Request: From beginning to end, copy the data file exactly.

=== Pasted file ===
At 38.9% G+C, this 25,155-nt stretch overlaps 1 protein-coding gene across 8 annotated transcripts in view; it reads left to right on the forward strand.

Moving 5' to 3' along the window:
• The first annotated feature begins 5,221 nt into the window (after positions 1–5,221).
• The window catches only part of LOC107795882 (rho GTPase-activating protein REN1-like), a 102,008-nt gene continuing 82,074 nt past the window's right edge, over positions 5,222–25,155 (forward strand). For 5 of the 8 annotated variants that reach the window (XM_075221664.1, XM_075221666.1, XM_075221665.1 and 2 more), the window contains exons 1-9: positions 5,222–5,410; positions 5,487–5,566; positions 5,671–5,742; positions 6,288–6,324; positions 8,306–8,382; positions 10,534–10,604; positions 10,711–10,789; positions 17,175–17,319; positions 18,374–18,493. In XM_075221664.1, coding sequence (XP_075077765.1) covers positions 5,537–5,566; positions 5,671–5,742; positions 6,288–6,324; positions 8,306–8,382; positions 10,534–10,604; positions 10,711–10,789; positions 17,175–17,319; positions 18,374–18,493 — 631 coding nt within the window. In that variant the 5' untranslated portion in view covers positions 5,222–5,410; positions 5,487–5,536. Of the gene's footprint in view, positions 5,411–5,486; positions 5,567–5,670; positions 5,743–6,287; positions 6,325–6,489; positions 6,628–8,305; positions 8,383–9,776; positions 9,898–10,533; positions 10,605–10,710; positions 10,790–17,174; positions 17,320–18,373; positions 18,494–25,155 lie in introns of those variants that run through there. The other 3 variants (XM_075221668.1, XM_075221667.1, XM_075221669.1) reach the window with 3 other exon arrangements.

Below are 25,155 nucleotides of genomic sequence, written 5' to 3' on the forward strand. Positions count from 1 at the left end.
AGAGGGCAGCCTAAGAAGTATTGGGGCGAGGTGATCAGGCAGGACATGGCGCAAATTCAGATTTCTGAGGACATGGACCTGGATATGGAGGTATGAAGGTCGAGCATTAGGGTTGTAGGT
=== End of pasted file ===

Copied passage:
At 38.9% G+C, this 25,155-nt stretch overlaps 1 protein-coding gene across 8 annotated transcripts in view; it reads left to right on the forward strand.

Moving 5' to 3' along the window:
• The first annotated feature begins 5,221 nt into the window (after positions 1–5,221).
• The window catches only part of LOC107795882 (rho GTPase-activating protein REN1-like), a 102,008-nt gene continuing 82,074 nt past the window's right edge, over positions 5,222–25,155 (forward strand). For 5 of the 8 annotated variants that reach the window (XM_075221664.1, XM_075221666.1, XM_075221665.1 and 2 more), the window contains exons 1-9: positions 5,222–5,410; positions 5,487–5,566; positions 5,671–5,742; positions 6,288–6,324; positions 8,306–8,382; positions 10,534–10,604; positions 10,711–10,789; positions 17,175–17,319; positions 18,374–18,493. In XM_075221664.1, coding sequence (XP_075077765.1) covers positions 5,537–5,566; positions 5,671–5,742; positions 6,288–6,324; positions 8,306–8,382; positions 10,534–10,604; positions 10,711–10,789; positions 17,175–17,319; positions 18,374–18,493 — 631 coding nt within the window. In that variant the 5' untranslated portion in view covers positions 5,222–5,410; positions 5,487–5,536. Of the gene's footprint in view, positions 5,411–5,486; positions 5,567–5,670; positions 5,743–6,287; positions 6,325–6,489; positions 6,628–8,305; positions 8,383–9,776; positions 9,898–10,533; positions 10,605–10,710; positions 10,790–17,174; positions 17,320–18,373; positions 18,494–25,155 lie in introns of those variants that run through there. The other 3 variants (XM_075221668.1, XM_075221667.1, XM_075221669.1) reach the window with 3 other exon arrangements.

Below are 25,155 nucleotides of genomic sequence, written 5' to 3' on the forward strand. Positions count from 1 at the left end.
AGAGGGCAGCCTAAGAAGTATTGGGGCGAGGTGATCAGGCAGGACATGGCGCAAATTCAGATTTCTGAGGACATGGACCTGGATATGGAGGTATGAAGGTCGAGCATTAGGGTTGTAGGT